Paraguay: Sopa Paraguaya – (Cornbread)

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Welcome to the Corazón de Sudamérica! Located just south and east of Brazil, southwest of Bolivia, and north of Argentina, Paraguay is truly in the Heart of South America.  Like many of its neighbors, Paraguay was a colony of Spain for several centuries and shares many similarities in its cuisine.  Barbecuing, or Asado, is super popular for its great format as not only a way to cook, but as a full-blown social occasion that brings together family and friends.  As you can guess, it is a meat-forward event that I, for one, endorse wholeheartedly.  I’d love nothing more than spending a free Sunday barbecuing outside with my best friends.  But there is more to it than just Asado.  Bori-bori, a chicken soup made with cornmeal dumplings is ubiquitous and you can’t stumble anywhere without encountering some delicious Paraguayan cheese.

The Legend of Sopa Paragauya  – a delicious mistake

But the dish I want to look at today is a curious one with a fantastic story.  Today, we’re making Sopa Paraguaya.  With even a minimal about of Spanish language, I recognize this dish as “Paraguayan Soup.”  It’s the national dish, however, it most certainly is not soup!  And there is a charming legend about its history.

Apparently, the creation of this dish goes back to a time 30 years after their independence.  Paraguay gained its independence in 1811, but had years of one dictator after another that preferred isolationist policies.  The one that applies to this story is Don Carlos Antonio Lopez, the “president” (read: dictator) in power from 1841 to 1862.

Lopez was known as a very obese man who loved a white soup that was made with milk, cheese, egg, and cornmeal.  Legend has it that he wanted his favorite corn soup, but his cook inadvertently added too much cornmeal and it solidified the way Cream of Wheat can in the microwave if you cook the hell out of it.  She didn’t have time to remake the recipe, so she ran with it!  She tossed the pan into a tatakua oven and baked it until it solidified completely and served it to Lopez.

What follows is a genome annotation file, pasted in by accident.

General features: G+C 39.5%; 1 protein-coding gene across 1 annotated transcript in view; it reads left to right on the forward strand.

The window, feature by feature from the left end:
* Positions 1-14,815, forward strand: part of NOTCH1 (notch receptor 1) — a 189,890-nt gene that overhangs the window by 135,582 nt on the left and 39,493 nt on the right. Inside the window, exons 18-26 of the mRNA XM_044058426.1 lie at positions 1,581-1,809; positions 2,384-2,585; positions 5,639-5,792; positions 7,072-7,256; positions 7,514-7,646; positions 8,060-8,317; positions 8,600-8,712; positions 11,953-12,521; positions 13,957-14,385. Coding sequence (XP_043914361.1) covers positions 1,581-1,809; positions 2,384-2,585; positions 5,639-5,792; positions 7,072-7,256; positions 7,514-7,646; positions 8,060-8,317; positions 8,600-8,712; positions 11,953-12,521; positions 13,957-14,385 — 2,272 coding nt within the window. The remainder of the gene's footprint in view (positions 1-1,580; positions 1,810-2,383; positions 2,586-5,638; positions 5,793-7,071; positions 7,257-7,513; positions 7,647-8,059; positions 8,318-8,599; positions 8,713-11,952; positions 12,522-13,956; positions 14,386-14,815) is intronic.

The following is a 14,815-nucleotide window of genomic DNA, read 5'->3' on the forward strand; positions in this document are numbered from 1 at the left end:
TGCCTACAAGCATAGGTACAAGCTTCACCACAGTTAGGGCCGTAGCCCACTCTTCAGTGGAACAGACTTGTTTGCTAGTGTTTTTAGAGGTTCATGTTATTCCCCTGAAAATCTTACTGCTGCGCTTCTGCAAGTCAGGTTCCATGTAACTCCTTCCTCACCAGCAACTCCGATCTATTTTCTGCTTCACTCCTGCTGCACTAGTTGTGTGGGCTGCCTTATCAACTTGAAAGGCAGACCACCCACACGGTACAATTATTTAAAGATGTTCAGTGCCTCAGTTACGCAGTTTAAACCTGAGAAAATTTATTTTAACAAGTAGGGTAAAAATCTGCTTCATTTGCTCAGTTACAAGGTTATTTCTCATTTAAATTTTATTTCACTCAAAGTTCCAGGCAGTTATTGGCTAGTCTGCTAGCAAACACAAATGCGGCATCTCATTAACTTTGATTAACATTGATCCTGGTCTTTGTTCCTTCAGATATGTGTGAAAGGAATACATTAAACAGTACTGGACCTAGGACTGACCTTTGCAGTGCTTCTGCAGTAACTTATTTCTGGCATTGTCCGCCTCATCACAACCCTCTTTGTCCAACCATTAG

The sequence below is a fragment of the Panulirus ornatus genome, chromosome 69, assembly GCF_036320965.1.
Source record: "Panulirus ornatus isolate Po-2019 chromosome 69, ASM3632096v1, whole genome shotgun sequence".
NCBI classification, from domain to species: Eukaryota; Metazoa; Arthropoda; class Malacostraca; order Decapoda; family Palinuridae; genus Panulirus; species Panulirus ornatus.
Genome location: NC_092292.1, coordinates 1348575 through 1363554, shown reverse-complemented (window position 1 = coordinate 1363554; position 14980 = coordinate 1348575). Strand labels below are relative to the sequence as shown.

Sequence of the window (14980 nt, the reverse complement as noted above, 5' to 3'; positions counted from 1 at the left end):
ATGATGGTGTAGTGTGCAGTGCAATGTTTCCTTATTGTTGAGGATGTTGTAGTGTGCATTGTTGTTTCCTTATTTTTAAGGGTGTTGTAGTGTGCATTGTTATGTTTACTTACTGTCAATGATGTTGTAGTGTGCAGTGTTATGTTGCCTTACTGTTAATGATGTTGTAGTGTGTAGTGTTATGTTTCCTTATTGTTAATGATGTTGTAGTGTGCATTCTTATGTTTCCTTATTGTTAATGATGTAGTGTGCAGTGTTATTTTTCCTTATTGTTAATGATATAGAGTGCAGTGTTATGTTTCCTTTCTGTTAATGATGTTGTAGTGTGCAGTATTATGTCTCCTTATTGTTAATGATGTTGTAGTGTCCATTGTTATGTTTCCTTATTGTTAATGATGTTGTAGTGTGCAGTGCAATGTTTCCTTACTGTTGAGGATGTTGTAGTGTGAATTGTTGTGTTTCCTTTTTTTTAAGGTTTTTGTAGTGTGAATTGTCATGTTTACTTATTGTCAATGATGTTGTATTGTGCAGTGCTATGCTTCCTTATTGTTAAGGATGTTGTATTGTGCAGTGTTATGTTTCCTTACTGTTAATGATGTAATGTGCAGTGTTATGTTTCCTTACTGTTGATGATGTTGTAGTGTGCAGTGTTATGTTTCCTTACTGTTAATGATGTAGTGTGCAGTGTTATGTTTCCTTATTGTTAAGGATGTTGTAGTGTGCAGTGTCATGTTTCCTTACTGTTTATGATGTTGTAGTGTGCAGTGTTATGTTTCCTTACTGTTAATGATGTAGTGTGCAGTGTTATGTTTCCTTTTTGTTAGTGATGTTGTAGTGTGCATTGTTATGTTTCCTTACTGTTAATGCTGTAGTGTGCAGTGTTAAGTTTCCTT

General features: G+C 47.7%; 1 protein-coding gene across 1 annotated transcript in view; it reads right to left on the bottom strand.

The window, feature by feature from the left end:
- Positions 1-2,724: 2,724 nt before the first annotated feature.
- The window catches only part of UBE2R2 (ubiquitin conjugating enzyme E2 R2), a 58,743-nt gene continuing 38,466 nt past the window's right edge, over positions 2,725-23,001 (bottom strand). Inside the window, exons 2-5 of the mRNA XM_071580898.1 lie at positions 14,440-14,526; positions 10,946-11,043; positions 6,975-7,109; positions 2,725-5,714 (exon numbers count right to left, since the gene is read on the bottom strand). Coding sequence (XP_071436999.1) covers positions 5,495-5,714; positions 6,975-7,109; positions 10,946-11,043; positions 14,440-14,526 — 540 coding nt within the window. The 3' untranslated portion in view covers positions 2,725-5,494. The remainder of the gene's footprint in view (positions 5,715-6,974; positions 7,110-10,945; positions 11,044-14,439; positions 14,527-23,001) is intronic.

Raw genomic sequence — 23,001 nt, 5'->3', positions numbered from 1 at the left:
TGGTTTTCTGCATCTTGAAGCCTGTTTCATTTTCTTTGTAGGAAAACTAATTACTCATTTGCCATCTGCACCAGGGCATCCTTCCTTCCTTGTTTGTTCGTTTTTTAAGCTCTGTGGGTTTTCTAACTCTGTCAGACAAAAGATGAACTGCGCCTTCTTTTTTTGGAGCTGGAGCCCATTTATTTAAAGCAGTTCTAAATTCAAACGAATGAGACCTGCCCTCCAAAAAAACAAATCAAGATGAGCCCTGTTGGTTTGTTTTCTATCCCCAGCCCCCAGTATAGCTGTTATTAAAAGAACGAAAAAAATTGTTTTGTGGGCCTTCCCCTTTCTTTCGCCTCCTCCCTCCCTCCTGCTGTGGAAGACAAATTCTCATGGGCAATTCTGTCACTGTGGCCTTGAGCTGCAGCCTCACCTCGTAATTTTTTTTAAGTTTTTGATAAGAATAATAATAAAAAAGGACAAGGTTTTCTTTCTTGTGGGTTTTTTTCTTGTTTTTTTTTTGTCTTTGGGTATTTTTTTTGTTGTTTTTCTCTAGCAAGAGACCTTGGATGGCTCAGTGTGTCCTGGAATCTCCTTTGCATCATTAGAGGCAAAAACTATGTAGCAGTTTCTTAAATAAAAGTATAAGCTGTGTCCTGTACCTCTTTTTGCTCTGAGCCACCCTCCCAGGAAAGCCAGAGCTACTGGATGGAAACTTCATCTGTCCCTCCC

Tatakua oven

That took some cojones!  Well, Don Carlos loved it and he named it “Sopa Paraguaya” keeping the soup reference since it started from one.  The rest is history!  This mistake turned out to be a delicious “bread” that we can all enjoy.  Let’s bake one together!  I chose to make a recipe developed by my chef role model Francis Mallmann in his book Mallmann on Fire.

Sopa Paraguaya has lots of onions

Grease and (corn) flour set-up for pan

Tasting and Lessons Learned

This bread is absolutely delicious! It is as at home with your dinner as it is at a savory breakfast.  There is the combination of the onions and the mozzarella are just awesome.  We’re in love with how simple this is to make as well.  Just throw a few things in the pan, and bam, that’s it!  Easy and delicious – you’re going to love it.  

Next time I make this, I’m going to try blending the cornmeal and cheese in with the liquid ingredients to disperse it a little more evenly.  I’m not sure how well it’ll work because I’m worried that the cornmeal will settle-out, but I’ll give it a try and report back!

In conclusion, this recipe is dynamite.  For something this good to come out of a mistake in the kitchen 150 years ago is really cool.  Sopa paraguaya is a fantastic bread that you are going to love – you need to make this right now!